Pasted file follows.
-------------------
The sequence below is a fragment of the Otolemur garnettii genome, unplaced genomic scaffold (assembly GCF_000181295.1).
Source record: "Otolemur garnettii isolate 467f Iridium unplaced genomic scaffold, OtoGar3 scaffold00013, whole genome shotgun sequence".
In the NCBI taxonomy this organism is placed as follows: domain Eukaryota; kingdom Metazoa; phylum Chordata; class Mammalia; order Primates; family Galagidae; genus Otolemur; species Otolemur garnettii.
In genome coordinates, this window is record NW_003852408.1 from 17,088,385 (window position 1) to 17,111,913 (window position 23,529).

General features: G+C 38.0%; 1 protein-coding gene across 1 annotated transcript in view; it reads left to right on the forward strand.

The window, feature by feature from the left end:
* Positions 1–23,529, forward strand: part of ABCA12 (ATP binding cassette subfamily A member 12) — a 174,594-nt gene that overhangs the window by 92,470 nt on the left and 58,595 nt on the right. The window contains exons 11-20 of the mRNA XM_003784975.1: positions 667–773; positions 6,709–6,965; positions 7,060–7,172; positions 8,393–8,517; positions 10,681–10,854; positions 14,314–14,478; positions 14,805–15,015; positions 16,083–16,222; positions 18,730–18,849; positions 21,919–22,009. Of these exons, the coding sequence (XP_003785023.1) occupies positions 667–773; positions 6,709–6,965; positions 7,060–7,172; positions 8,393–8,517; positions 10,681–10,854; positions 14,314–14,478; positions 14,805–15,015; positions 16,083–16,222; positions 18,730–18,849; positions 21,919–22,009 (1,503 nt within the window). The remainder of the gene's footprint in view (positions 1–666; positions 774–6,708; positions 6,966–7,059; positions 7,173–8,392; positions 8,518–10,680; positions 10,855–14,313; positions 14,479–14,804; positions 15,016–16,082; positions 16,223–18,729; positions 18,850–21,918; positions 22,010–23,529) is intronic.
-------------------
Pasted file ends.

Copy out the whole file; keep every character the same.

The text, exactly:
The sequence below is a fragment of the Otolemur garnettii genome, unplaced genomic scaffold (assembly GCF_000181295.1).
Source record: "Otolemur garnettii isolate 467f Iridium unplaced genomic scaffold, OtoGar3 scaffold00013, whole genome shotgun sequence".
In the NCBI taxonomy this organism is placed as follows: domain Eukaryota; kingdom Metazoa; phylum Chordata; class Mammalia; order Primates; family Galagidae; genus Otolemur; species Otolemur garnettii.
In genome coordinates, this window is record NW_003852408.1 from 17,088,385 (window position 1) to 17,111,913 (window position 23,529).

General features: G+C 38.0%; 1 protein-coding gene across 1 annotated transcript in view; it reads left to right on the forward strand.

The window, feature by feature from the left end:
* Positions 1–23,529, forward strand: part of ABCA12 (ATP binding cassette subfamily A member 12) — a 174,594-nt gene that overhangs the window by 92,470 nt on the left and 58,595 nt on the right. The window contains exons 11-20 of the mRNA XM_003784975.1: positions 667–773; positions 6,709–6,965; positions 7,060–7,172; positions 8,393–8,517; positions 10,681–10,854; positions 14,314–14,478; positions 14,805–15,015; positions 16,083–16,222; positions 18,730–18,849; positions 21,919–22,009. Of these exons, the coding sequence (XP_003785023.1) occupies positions 667–773; positions 6,709–6,965; positions 7,060–7,172; positions 8,393–8,517; positions 10,681–10,854; positions 14,314–14,478; positions 14,805–15,015; positions 16,083–16,222; positions 18,730–18,849; positions 21,919–22,009 (1,503 nt within the window). The remainder of the gene's footprint in view (positions 1–666; positions 774–6,708; positions 6,966–7,059; positions 7,173–8,392; positions 8,518–10,680; positions 10,855–14,313; positions 14,479–14,804; positions 15,016–16,082; positions 16,223–18,729; positions 18,850–21,918; positions 22,010–23,529) is intronic.